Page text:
Has anyone ever looked around at today's world and wondered how our generation got to be so diverse from our parents on terms of society's opinions of homosexuality, sex, femminism, drugs and even mental illness? Wondered why these things are so celebrated today yet were so "hush hushed" about when our parents where growing up in the 60's and the 70's? Answer ladies and gentlemen: Jackie Susann. Though associated typically with "Valley of the Dolls" and its dwellings on the early drugs world of the 20th century, Jacqueline Susann inadvertantly formed the world of freedom and expression that we know today, by daring to write and dwell in such taboos that were shunned, ignored or completely misunderstood during the mid-20th century.
Her major credit was the drug scene. Drug dependency and abuse did exist long before Susann started publishing her novels, it was simply misunderstood. After 'Valley of the Dolls' was published in the early 60's, drugs dependency statics as well as Jackie's book sales soared. Whether the two instances are related or simply coincidence would be left up to the intellectual to decide. With 'Valley' Susann glamorized the world of drugs leaving the public obviously fascinated for by the 70's Valium had become the leading number one prescribed drug. Today if we look at society and no matter of what economic position they are in or even if they have even heard of 'Valley of the Dolls' if they practice the "art" of pill popping, it stems almost directly from Jacqueline Susann's best-seller.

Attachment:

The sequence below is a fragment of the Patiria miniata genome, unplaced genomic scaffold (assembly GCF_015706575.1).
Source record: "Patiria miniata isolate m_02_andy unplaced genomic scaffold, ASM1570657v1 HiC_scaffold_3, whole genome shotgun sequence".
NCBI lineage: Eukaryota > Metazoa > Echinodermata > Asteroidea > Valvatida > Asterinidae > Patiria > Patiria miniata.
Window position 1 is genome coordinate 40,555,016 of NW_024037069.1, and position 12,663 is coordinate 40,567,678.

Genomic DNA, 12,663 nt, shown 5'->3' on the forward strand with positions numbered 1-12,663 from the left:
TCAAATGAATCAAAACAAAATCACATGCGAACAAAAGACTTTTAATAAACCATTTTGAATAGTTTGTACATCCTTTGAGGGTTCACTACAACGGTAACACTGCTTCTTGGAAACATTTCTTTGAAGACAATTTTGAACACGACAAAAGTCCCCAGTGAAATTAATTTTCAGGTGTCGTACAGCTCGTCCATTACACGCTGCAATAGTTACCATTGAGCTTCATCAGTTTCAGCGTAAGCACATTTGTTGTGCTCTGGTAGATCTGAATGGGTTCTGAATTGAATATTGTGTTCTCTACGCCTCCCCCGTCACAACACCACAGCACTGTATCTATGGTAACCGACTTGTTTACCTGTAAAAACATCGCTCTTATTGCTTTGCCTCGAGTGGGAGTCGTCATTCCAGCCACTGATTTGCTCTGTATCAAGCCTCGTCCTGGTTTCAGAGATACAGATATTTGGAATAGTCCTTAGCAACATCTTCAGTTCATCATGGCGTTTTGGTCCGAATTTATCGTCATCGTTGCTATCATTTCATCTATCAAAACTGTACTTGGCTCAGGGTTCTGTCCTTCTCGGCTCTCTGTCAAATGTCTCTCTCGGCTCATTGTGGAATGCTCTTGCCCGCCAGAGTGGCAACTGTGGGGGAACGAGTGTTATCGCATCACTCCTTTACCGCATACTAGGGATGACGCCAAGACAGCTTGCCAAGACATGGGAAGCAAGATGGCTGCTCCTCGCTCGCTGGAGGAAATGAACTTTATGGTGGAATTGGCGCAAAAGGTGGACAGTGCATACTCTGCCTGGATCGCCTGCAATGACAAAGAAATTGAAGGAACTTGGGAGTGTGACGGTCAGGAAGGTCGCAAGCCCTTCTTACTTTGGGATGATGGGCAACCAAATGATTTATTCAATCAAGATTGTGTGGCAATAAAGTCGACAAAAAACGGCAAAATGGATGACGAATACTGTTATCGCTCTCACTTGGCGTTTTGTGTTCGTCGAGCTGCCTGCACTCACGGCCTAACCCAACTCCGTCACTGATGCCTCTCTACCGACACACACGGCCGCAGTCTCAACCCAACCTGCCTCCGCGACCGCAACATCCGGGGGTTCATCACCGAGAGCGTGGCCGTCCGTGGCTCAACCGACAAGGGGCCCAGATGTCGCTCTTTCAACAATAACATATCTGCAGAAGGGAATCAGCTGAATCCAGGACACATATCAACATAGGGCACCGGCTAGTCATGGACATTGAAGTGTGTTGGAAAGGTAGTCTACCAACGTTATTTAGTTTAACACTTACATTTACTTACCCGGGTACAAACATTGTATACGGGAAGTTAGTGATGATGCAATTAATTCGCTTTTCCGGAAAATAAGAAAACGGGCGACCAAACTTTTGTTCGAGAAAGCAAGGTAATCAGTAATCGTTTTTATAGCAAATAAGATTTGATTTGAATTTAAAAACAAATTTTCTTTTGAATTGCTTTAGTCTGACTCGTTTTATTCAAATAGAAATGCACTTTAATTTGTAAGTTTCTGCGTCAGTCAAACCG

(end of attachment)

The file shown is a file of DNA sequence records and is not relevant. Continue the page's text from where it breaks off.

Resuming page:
Though the number of dependencys, suicides, and in some rare cases murder associated with such drug abuse would make Jackie look like the equivelant of Hitler on terms of human suffering, what we must remember is that when Susann wrote her novels (especially 'Valley') she wrote them as exposes(accent e). As in to say "this is what goes on behind all closed doors, people". But with 'Valley' and her other succession of novels and novella, Susann unbeknownst to even herself was pro-femminist in style. Jackie's 'Valley of the Doll's (along side contemporary Sylvia Plath's 'The Bell Jar') gave birth to the femminest revolution, be depicting the inner turmoil and madness of the female world dominated by the patriarcal society.